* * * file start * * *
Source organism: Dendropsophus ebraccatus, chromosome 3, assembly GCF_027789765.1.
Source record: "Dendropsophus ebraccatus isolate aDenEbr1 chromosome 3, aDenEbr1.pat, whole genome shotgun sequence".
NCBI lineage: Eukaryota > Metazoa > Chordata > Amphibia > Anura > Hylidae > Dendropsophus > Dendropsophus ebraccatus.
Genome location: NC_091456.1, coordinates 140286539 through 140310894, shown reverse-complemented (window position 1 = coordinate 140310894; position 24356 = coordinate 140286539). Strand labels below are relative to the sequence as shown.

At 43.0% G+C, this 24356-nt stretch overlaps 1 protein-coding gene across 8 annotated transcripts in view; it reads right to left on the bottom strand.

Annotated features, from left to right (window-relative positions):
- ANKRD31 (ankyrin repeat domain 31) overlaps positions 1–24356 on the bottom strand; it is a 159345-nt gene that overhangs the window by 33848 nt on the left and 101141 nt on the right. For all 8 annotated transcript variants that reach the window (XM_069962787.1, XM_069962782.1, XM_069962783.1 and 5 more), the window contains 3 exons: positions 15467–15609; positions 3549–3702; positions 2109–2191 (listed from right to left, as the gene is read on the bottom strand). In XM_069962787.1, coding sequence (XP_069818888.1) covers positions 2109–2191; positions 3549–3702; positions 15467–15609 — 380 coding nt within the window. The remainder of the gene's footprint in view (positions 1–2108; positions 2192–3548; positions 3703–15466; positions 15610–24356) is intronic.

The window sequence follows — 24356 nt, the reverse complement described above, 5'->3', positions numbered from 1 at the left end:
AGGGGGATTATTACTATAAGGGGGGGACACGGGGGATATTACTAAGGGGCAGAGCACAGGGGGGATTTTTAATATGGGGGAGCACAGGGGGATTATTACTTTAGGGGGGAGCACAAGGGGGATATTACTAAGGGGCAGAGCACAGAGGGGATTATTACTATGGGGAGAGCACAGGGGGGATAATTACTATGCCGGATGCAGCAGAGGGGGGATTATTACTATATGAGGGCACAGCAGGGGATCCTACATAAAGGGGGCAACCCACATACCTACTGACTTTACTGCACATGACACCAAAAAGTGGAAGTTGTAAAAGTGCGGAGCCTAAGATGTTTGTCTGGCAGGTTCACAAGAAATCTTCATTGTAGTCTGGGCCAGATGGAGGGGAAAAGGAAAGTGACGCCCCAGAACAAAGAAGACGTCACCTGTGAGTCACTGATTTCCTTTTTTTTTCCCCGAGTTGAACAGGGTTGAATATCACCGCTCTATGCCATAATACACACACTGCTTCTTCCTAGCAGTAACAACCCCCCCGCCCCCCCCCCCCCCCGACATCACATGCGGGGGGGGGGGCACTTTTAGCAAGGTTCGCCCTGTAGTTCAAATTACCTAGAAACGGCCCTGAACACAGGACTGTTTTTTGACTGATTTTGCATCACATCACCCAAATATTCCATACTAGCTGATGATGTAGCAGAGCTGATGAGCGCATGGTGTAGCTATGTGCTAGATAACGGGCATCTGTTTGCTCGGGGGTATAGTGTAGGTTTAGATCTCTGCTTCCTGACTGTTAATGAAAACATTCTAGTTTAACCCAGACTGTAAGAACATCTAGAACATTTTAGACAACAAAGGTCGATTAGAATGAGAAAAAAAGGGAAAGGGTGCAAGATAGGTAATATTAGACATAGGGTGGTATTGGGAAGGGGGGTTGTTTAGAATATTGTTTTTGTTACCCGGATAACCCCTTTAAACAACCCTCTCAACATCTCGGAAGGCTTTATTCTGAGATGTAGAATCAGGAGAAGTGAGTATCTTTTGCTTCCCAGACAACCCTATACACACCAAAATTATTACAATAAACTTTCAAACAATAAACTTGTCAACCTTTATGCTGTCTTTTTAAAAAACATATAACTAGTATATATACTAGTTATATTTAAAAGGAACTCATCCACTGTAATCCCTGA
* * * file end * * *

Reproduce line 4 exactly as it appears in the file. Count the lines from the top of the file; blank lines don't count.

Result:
Genome location: NC_091456.1, coordinates 140286539 through 140310894, shown reverse-complemented (window position 1 = coordinate 140310894; position 24356 = coordinate 140286539). Strand labels below are relative to the sequence as shown.